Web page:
In a democracy it would be a crime to force women to carry to term incest babies, babies with gross deformities, and babies whose births would take the life of the mother. Make no mistake, tea party women are the willing genderslaves of the kind of masters envisioned by the dystopian SciFi novel, The Handmaid's Tale. What's next, depriving the female sex of any enjoyment they might have during coitus by forcing them to undergo labial circumcision? Familiarity breeds contempt, and groups who despise the religious laws of other groups often do so because their own religious laws are so despotic. If the tea party pushes for laws to ban imposition of Sharia law, perhaps it's because they prefer laws based on Christian dogma. The Devil is the God of people one personally dislikes.
What group of voters pushes for vouchers designed to fund private education for those who can afford it, depriving public schools of much needed funding so that the poor remain relatively ignorant and therefore unable to rise up through the middle class, which is, itself, slowly disappearing from the American scene? Who pushes for phony fraud-prohibiting election plans favoring wealthy precincts working disenfranchisement of anyone but angry white people? Tea partiers despise, rather than love, the minorities, both racial and sexual; they show no charity toward them, thwarting even raising the minimum wage to a point of escape from poverty level, and they disrespect them constantly by permitting stop and frisk, stand your ground, and unchecked ownership of weapons of war, including semi-automatics. What a phony hypocrite Mr. Childers is.
3. Phil Russo, a Florida radio host and campaign consultant, early member of the movement, calls the tea party the "religious right in tri-cornered hats." He maintains that the party was, early on, hijacked by the Cabal, which I could have told him when I found out that former Rep. Dick Armey headed up one of its PAC's. Russo argues that the tea party supports the Defense of Marriage Act (DOMA) and has "deteriorated to racist name calling, fear of anyone with brown skin, and an irrational focus on Sharia law," says Huffpost. 4. "Ridiculous, progressive" speaks for itself. Other web sites that have labeled the tea party a religious right movement either as it was intended or has become include ABC News ("More than 7 in 10, or about 70 percent, of Americans who are part of the Tea Party movement are white Christians, compared with 53 percent of the general public") and NPR ("[A tea party rally-goer described their push for] a 'civil religion'...the idea that America was a divine experiment, that the Founding Fathers were Christian men who created a nation on biblical principles").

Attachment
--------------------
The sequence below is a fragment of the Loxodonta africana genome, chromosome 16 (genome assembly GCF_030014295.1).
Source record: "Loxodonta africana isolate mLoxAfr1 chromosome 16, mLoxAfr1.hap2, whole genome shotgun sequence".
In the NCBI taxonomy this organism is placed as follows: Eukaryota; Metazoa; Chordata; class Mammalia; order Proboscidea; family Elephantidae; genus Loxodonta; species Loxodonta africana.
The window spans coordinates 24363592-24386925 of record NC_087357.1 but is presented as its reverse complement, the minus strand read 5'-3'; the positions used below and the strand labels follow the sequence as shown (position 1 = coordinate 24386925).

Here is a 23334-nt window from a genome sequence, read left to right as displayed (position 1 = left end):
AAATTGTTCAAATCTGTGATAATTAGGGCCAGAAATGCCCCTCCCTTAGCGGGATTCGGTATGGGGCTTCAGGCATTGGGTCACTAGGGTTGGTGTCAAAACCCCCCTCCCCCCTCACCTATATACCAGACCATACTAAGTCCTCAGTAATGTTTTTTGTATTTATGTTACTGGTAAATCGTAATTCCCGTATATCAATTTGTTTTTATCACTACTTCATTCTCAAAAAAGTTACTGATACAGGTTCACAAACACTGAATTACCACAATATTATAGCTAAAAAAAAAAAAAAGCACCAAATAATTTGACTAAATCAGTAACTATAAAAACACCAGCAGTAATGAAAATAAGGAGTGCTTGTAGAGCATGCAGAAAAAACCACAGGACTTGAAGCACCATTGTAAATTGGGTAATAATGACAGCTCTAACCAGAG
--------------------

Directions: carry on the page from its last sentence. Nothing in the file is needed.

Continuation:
Seems to me it is not only fair to compare the tea party to the Taliban, it is a logical conclusion based upon an abundance of evidence. The two have one horrifying goal in mind: theocracy. That political "ism" is antithetical to democracy. Mr. Joubert wins the argument hands down.
It's not only legitimate it's a necessity. By not calling these people out and exposing their mendacity, ignorance, and bigotry we tacitly support them.
i just spent some time perusing the comments on an article on the Blaze (Glen Beck's website). hundreds of comments accusing the President of treason, calling him illegitimate, openly discussing the need for armed insurrection, pining for a new civil war, and countless cries for "taking their country back".
not only are they dangerous but they're getting increasingly angry. and they think the military supports them. for many of these types, they are already living in an occupied territory - a country that is populated by "others" who clearly don't act American. it's like they watched American History X and thought it was a heroic tale of a Patriotic Conservative American who went wrong in the end.